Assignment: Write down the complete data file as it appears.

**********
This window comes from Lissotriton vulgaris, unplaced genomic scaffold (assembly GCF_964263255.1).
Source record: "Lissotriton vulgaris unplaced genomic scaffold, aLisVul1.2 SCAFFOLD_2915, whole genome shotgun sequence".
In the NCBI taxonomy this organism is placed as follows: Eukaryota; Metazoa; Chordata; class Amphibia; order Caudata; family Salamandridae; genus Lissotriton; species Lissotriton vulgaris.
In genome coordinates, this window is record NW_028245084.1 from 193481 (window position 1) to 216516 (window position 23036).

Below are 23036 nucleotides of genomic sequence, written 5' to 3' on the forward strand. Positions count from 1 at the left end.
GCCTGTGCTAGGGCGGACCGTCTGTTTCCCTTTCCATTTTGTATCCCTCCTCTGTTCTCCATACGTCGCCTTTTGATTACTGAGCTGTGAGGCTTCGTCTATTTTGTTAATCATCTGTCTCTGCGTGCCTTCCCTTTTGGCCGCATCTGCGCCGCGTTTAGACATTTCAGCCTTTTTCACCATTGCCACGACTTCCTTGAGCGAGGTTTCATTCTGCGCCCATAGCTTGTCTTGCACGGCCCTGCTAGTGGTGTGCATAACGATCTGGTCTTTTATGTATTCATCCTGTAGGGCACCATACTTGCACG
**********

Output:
This window comes from Lissotriton vulgaris, unplaced genomic scaffold (assembly GCF_964263255.1).
Source record: "Lissotriton vulgaris unplaced genomic scaffold, aLisVul1.2 SCAFFOLD_2915, whole genome shotgun sequence".
In the NCBI taxonomy this organism is placed as follows: Eukaryota; Metazoa; Chordata; class Amphibia; order Caudata; family Salamandridae; genus Lissotriton; species Lissotriton vulgaris.
In genome coordinates, this window is record NW_028245084.1 from 193481 (window position 1) to 216516 (window position 23036).

Below are 23036 nucleotides of genomic sequence, written 5' to 3' on the forward strand. Positions count from 1 at the left end.
GCCTGTGCTAGGGCGGACCGTCTGTTTCCCTTTCCATTTTGTATCCCTCCTCTGTTCTCCATACGTCGCCTTTTGATTACTGAGCTGTGAGGCTTCGTCTATTTTGTTAATCATCTGTCTCTGCGTGCCTTCCCTTTTGGCCGCATCTGCGCCGCGTTTAGACATTTCAGCCTTTTTCACCATTGCCACGACTTCCTTGAGCGAGGTTTCATTCTGCGCCCATAGCTTGTCTTGCACGGCCCTGCTAGTGGTGTGCATAACGATCTGGTCTTTTATGTATTCATCCTGTAGGGCACCATACTTGCACG